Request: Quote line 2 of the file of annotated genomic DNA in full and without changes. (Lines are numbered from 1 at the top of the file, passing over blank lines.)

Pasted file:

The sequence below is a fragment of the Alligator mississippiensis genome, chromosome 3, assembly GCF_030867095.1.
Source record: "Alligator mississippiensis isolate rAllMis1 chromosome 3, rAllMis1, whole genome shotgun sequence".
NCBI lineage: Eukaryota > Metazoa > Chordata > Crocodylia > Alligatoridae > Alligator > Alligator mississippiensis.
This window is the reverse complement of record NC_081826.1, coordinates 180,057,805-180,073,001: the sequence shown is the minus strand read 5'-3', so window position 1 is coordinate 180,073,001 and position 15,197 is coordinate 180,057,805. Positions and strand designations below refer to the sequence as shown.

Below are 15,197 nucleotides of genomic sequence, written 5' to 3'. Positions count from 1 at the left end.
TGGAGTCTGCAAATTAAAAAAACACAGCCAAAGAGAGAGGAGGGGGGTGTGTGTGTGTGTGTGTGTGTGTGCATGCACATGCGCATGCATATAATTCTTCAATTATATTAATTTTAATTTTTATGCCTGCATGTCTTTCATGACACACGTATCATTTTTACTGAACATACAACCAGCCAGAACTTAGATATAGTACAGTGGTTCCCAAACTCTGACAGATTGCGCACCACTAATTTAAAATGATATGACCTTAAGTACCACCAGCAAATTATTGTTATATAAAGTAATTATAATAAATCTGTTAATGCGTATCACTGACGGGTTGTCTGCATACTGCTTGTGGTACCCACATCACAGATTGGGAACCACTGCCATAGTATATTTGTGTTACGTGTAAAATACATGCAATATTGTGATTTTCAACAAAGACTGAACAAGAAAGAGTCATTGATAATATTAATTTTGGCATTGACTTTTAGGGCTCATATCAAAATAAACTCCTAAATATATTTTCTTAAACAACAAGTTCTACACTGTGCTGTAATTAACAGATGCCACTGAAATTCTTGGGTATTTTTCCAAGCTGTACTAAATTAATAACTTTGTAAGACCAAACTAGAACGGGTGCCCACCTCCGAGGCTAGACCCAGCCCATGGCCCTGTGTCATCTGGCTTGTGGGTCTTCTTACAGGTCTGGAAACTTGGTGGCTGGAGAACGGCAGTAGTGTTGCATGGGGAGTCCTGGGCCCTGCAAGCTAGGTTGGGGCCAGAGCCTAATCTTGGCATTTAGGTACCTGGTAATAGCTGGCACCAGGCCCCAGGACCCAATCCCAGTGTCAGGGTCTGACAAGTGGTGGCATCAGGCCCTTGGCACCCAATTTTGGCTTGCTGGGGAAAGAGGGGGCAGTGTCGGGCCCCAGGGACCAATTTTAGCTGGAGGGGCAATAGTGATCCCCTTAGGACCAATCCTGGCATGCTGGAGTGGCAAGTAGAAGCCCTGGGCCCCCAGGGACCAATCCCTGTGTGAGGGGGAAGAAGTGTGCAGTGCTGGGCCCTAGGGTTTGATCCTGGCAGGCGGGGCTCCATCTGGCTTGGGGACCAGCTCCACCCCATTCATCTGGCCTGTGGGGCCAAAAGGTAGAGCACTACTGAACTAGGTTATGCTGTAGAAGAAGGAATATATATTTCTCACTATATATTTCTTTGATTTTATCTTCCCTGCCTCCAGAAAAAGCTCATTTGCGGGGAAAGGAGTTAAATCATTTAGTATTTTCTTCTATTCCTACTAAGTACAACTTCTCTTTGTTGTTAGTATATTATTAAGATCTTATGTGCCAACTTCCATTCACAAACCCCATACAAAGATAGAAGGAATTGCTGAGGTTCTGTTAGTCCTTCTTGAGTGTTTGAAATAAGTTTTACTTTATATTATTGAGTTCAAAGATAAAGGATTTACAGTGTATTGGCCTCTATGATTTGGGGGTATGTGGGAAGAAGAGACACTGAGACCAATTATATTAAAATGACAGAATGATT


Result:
Source record: "Alligator mississippiensis isolate rAllMis1 chromosome 3, rAllMis1, whole genome shotgun sequence".